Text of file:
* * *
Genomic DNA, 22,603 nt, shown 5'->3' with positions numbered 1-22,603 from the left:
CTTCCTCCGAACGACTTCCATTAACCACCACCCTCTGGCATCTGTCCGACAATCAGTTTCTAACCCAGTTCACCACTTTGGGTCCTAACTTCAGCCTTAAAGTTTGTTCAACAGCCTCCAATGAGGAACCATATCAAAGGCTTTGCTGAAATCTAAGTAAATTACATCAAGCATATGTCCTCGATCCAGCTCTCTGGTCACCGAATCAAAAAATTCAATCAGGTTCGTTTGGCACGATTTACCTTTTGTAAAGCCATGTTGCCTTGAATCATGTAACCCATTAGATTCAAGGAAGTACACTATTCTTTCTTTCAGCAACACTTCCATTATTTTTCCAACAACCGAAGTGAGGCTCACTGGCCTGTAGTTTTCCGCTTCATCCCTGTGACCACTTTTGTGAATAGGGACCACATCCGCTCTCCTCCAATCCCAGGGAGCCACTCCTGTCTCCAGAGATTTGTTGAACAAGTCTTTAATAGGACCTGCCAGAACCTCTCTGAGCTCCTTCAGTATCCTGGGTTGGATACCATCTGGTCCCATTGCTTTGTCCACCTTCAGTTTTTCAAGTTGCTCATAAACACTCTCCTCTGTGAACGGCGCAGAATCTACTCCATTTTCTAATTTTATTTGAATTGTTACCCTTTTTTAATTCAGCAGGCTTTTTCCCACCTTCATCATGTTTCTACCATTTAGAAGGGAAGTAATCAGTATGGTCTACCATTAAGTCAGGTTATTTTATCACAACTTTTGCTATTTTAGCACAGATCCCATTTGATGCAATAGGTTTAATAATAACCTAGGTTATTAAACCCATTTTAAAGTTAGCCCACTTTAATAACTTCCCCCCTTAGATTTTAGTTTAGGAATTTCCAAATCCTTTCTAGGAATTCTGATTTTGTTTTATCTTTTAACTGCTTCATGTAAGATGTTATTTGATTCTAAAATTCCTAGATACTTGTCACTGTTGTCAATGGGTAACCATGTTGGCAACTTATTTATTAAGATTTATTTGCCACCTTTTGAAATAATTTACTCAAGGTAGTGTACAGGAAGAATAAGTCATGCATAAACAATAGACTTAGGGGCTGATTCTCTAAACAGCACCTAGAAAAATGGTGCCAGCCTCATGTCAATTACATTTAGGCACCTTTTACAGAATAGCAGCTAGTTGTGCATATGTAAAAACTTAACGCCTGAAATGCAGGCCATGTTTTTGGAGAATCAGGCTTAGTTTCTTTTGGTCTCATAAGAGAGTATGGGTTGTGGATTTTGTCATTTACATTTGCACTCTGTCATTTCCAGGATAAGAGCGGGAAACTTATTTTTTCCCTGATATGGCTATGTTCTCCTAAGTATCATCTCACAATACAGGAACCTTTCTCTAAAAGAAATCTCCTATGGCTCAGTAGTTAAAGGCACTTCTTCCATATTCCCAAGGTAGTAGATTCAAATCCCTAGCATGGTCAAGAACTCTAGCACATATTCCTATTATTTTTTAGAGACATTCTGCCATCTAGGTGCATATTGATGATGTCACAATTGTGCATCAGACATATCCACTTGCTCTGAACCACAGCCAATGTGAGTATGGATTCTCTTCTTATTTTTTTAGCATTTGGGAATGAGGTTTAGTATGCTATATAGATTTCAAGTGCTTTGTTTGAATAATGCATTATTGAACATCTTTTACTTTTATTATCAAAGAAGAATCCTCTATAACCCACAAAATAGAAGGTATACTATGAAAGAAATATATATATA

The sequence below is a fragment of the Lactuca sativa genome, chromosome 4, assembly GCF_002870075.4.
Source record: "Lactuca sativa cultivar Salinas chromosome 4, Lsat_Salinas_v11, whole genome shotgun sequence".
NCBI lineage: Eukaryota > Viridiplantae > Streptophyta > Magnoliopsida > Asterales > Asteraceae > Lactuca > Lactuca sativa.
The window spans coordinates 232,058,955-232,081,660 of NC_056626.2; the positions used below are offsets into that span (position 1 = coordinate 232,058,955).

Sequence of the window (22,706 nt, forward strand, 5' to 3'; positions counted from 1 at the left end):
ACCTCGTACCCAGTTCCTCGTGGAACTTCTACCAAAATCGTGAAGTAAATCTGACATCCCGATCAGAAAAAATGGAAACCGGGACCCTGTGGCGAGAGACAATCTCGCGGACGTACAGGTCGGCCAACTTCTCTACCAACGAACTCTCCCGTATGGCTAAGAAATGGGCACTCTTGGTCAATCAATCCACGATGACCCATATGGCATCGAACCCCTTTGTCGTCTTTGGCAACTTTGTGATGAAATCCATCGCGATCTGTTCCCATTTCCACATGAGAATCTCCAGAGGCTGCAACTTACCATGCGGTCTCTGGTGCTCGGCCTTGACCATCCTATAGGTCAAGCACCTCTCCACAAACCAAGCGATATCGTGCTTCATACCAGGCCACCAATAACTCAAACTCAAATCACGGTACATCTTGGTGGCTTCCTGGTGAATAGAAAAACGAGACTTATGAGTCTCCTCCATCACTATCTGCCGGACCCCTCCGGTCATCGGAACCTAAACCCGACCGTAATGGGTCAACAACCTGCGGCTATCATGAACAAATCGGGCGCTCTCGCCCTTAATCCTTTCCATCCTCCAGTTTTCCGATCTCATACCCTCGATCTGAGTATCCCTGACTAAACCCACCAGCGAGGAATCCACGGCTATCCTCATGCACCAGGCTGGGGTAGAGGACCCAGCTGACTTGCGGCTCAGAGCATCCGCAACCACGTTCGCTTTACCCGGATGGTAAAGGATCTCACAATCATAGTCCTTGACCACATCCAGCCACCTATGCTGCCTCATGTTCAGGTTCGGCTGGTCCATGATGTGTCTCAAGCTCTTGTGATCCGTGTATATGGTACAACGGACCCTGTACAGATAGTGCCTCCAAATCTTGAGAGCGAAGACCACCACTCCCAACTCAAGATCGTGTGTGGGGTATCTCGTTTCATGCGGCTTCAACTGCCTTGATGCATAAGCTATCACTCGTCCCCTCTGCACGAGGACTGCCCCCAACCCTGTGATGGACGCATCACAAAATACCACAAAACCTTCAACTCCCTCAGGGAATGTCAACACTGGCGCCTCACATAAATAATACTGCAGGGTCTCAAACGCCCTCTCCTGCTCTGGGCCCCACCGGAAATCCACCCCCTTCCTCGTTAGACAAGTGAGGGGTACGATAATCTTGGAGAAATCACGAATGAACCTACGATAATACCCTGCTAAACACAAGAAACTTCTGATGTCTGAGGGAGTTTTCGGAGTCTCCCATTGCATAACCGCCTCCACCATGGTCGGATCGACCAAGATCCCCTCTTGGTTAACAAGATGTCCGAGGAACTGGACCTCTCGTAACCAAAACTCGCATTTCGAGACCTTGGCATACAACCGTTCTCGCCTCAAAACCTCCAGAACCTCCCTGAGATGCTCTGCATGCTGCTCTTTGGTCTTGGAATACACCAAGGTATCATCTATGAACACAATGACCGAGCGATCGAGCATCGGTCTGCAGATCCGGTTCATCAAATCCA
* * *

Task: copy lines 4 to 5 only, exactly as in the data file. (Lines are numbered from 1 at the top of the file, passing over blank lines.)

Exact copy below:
Source record: "Lactuca sativa cultivar Salinas chromosome 4, Lsat_Salinas_v11, whole genome shotgun sequence".
NCBI lineage: Eukaryota > Viridiplantae > Streptophyta > Magnoliopsida > Asterales > Asteraceae > Lactuca > Lactuca sativa.